By Guy Busby, email@example.com
SPANISH FORT – Signs at city parks and other locations warn that parking in certain areas is not allowed, but until now, Spanish Fort police have not had the authority to enforce the restrictions.
The Spanish Fort City Council will vote Monday, Dec. 6, on the city’s first parking ordinance. Police Chief John Barber said the new ordinance will not only allow officers to write tickets but will give the city the authority to move vehicles if needed for purposes such as clearing sites on Causeway before an expected hurricane storm surge.
“We have no way to do any parking enforcement,” Barber said.
He said officers have been asking drivers to move vehicles if they are parked in areas where signs say the practice is restricted, but police have not been able to write tickets.
“I informed the mayor that we could not enforce anything because we have no ordinance and so, even though the sign is there as kind of a guide or suggestion at this point, but without the ordinance we have no legal authority to issue an MOT, municipal ordinance ticket, if they’re in violation,” Barber said.
“We need to have teeth in parking ordinances. We’re not going out there just trying to write tickets, looking for something, but when we do have issues, we have to have some kind of legal authority to address them, and we don’t have that,” the chief added.
City Clerk Rebecca Gaines said the ordinance also allows vehicles to be removed or impounded if officers determine that the car must be moved.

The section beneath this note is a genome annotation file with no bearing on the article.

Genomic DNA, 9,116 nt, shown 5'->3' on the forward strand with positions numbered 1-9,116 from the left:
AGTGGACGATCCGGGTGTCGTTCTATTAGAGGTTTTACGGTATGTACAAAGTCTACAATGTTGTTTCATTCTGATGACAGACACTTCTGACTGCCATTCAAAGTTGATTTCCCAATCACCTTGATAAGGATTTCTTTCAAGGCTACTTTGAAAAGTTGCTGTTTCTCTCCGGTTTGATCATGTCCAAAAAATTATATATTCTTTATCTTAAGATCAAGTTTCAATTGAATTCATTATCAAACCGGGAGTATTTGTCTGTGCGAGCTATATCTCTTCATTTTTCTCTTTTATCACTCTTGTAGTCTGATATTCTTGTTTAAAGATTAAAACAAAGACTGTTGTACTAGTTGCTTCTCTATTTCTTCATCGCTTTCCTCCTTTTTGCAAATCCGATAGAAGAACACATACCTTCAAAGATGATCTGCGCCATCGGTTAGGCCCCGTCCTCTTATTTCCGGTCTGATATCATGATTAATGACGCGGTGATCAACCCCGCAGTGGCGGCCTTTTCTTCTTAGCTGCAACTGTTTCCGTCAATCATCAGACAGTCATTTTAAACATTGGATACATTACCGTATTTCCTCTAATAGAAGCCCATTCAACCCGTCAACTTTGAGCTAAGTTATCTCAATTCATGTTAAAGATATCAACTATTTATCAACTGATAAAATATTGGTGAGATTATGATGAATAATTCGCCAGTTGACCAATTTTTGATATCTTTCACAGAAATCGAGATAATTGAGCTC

City Attorney David Conner said that section of the ordinance could be used to remove cars parked on the Causeway before a hurricane hits.
“I think there’s an argument to be made,” Conner said. “They say vehicles can float in just a couple of inches of water. So certainly, if you have a big storm surge come in, that becomes an issue for neighboring property owners.”
The draft ordinance presented to the council on Monday, Nov. 15 also prohibited parking at city facilities between 11 p.m. and 5:30 a.m.
Conner said the wording could ban people from parking not only at city parks at night, but also at Spanish Fort City Hall and the Public Library.
“My question there is, is that what y’all want? And, if it is what you want, do you want it at every facility? I can almost see that at the parks,” Conner told council members. “The question is whether or not you want it that way at City Hall for example. I think there’s some people who pull into the parking lot to use the wi-fi from the library after hours for homework and different things. Different people work different hours, and some people are nighttime shifts. The question is whether you want that to apply to every facility or just city parks.”
Mayor Mike McMillan said residents should be allowed to park at City Hall if they need to use the library wi-fi signal.
“As we stand now, and this will be an ever-changing document, as the city grows and new facilities are out there,” McMillan said. “The only thing this really affects is the Community Center and our parks. At this point, all our parks are locked down at that time of night anyway, so I really think that probably needs to say city parks at this point in time. I know people park in front of here to get wi-fi signals and those kind of things at night. I don’t think we should stop that.”